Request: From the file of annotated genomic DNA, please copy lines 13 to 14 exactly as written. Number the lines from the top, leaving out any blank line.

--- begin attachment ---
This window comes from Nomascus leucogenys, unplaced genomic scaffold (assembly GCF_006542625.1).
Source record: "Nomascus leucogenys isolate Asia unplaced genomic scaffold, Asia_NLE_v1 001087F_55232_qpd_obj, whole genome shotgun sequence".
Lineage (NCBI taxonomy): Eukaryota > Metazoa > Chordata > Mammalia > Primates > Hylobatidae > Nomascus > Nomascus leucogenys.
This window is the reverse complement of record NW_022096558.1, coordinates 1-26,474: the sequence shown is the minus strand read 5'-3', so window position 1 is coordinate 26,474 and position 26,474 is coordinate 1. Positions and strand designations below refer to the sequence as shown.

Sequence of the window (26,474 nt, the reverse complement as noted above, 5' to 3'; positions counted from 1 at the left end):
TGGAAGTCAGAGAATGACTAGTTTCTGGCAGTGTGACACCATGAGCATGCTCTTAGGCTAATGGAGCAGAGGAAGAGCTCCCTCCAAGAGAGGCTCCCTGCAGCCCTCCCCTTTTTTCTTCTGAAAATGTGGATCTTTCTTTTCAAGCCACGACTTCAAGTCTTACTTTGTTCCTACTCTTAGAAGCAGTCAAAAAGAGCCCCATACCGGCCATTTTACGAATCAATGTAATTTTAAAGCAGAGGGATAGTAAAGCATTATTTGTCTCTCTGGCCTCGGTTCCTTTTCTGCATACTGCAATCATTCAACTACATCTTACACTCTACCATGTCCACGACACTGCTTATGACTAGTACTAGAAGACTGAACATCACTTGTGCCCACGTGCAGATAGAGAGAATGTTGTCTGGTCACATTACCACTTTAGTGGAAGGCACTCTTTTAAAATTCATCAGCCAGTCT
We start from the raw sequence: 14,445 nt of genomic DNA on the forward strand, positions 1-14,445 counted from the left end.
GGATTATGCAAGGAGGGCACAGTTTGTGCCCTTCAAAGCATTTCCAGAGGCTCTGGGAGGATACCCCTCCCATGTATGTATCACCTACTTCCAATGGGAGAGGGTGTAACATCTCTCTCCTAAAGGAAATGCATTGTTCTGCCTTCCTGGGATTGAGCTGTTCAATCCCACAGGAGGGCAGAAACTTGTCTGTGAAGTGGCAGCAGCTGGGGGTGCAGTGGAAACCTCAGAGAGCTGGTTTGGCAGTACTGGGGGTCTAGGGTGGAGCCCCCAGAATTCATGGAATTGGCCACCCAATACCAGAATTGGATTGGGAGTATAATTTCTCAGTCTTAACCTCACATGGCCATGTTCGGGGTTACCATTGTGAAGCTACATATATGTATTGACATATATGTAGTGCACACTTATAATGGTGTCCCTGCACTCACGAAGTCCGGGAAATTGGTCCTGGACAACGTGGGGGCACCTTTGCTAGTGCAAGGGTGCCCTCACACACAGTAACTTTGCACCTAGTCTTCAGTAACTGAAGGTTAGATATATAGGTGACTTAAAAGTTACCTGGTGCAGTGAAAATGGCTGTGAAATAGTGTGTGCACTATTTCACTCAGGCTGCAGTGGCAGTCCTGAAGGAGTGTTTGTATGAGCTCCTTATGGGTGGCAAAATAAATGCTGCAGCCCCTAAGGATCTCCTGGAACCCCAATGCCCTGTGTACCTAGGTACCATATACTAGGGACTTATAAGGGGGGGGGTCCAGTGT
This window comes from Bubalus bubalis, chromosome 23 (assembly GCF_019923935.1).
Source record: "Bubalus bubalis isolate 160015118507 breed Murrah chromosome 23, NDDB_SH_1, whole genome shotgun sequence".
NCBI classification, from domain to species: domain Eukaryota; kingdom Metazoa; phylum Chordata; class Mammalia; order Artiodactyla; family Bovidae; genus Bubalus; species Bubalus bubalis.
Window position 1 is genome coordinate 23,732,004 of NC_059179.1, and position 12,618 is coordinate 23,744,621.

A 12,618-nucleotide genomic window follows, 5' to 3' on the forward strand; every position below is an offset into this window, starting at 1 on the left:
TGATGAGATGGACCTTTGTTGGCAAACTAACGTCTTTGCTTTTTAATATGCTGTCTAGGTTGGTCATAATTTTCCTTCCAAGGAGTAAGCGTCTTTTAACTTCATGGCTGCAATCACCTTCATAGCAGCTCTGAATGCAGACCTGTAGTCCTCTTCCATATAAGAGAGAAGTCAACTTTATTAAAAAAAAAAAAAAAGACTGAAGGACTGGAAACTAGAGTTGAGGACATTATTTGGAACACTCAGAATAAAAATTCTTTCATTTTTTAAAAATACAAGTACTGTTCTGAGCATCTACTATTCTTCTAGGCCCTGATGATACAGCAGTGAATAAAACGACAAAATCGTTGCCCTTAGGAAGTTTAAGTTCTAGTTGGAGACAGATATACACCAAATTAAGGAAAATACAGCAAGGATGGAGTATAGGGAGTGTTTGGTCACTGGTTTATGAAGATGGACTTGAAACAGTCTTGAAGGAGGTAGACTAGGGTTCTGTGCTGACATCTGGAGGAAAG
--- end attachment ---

A 12,618-nucleotide genomic window follows, 5' to 3' on the forward strand; every position below is an offset into this window, starting at 1 on the left:
TGATGAGATGGACCTTTGTTGGCAAACTAACGTCTTTGCTTTTTAATATGCTGTCTAGGTTGGTCATAATTTTCCTTCCAAGGAGTAAGCGTCTTTTAACTTCATGGCTGCAATCACCTTCATAGCAGCTCTGAATGCAGACCTGTAGTCCTCTTCCATATAAGAGAGAAGTCAACTTTATTAAAAAAAAAAAAAAAGACTGAAGGACTGGAAACTAGAGTTGAGGACATTATTTGGAACACTCAGAATAAAAATTCTTTCATTTTTTAAAAATACAAGTACTGTTCTGAGCATCTACTATTCTTCTAGGCCCTGATGATACAGCAGTGAATAAAACGACAAAATCGTTGCCCTTAGGAAGTTTAAGTTCTAGTTGGAGACAGATATACACCAAATTAAGGAAAATACAGCAAGGATGGAGTATAGGGAGTGTTTGGTCACTGGTTTATGAAGATGGACTTGAAACAGTCTTGAAGGAGGTAGACTAGGGTTCTGTGCTGACATCTGGAGGAAAG